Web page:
Directors Duties and BVI Economic SubstanceNotices
The tax residence of a company is a key issue that company users have to consider very carefully. It is at the heart of corporate structuring and governance planning and can have lasting implications for the company, its officers and its owners. The economic substance analysis that so many of us currently face puts even greater focus on tax residence planning and how it should be approached.
What Determines a Company’s Tax Residency?
Typically, a company’s tax residency will be determined by the location of its management, commonly where its directors physically reside. One must then consider whether there are other controlling parties, what commercial services the company utilises in its home jurisdiction and of course how this will interact with the company’s activities: all of which should combine to demonstrate its “operational home” in its jurisdiction of tax residence. Much of this is being distilled into economic substance tests across a range of jurisdictions, about which we have already written and which will be the subject of further communication once the BVI Regulations are issued.
We can commit time and energy to concentrating economic activity in a jurisdiction to support a company’s tax residence, but it is wasted if the company’s directors are not conducting themselves as substance directors – are only acting as nominee for another party, are not properly assuming their responsibilities or meeting their legal obligations – the tax residence of the company can still be called into doubt as control is not being properly exercised in that jurisdiction. It would be prudent therefore to ensure that the company’s governance is good for purpose as part of any economic substance/ tax residency review.
Moreover, the importance of good corporate governance extends beyond a determinant of tax residency. The validity of a company’s activities and its legal and statutory good standing depend on the directors properly discharging their duties. It is essential that the directors fully understand their duties and obligations, risks and liabilities, and the options available to mitigate those risks, if the company is to meet the purposes for which it was established.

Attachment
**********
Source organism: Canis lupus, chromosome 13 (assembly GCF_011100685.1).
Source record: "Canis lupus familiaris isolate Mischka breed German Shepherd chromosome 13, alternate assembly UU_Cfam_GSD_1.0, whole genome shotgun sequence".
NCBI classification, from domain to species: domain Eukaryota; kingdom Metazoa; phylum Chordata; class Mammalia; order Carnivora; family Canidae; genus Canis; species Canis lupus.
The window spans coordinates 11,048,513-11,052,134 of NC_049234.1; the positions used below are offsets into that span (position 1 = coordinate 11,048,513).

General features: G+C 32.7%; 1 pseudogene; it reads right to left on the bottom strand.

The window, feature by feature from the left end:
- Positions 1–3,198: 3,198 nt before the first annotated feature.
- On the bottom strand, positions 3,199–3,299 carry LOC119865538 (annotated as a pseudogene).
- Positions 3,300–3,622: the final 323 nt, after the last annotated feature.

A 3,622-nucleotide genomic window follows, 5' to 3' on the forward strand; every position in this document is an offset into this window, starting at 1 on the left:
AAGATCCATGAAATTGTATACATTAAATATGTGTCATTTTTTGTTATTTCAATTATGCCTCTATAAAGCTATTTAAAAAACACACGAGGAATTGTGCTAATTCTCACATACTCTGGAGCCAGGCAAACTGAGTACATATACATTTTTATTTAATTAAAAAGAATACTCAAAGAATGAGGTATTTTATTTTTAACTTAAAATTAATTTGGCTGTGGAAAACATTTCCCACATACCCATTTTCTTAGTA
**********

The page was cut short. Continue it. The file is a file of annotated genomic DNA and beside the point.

George Weston of Harneys, BVI lawyers, has written an excellent paper on the duties of directors under BVI law. I would recommend that all BVI company users and potential directors familiarise themselves with George’s comments — download PDF here.
I would be very happy to discuss any issues or queries that you may have. I am also delighted to report that Chorus has now received its licence from the BVI Financial Services Commission, so is able to provide a full range of services, including the provision of substance directors. A more formal notification of this will follow! Please let me know if Chorus may help in any way.
Subscribe to Chorus Global’s Notices
If you want to stay up to date with our services and news, subscribe to our Newsletter.
Chorus International Services (BVI) Limited
P.O. Box 4203
Road Town, Tortola
British Virgin Islands
OECD approves BVI’s Economic Substance legislation Following the British Virgin Islands’ (BVI) enactment of the Economic Substance (Companies and Limited Partnerships) Act of 2018, the OECD’s Forum on Harmful Tax Practices (FHTP) has acknowledged that the BVI’s...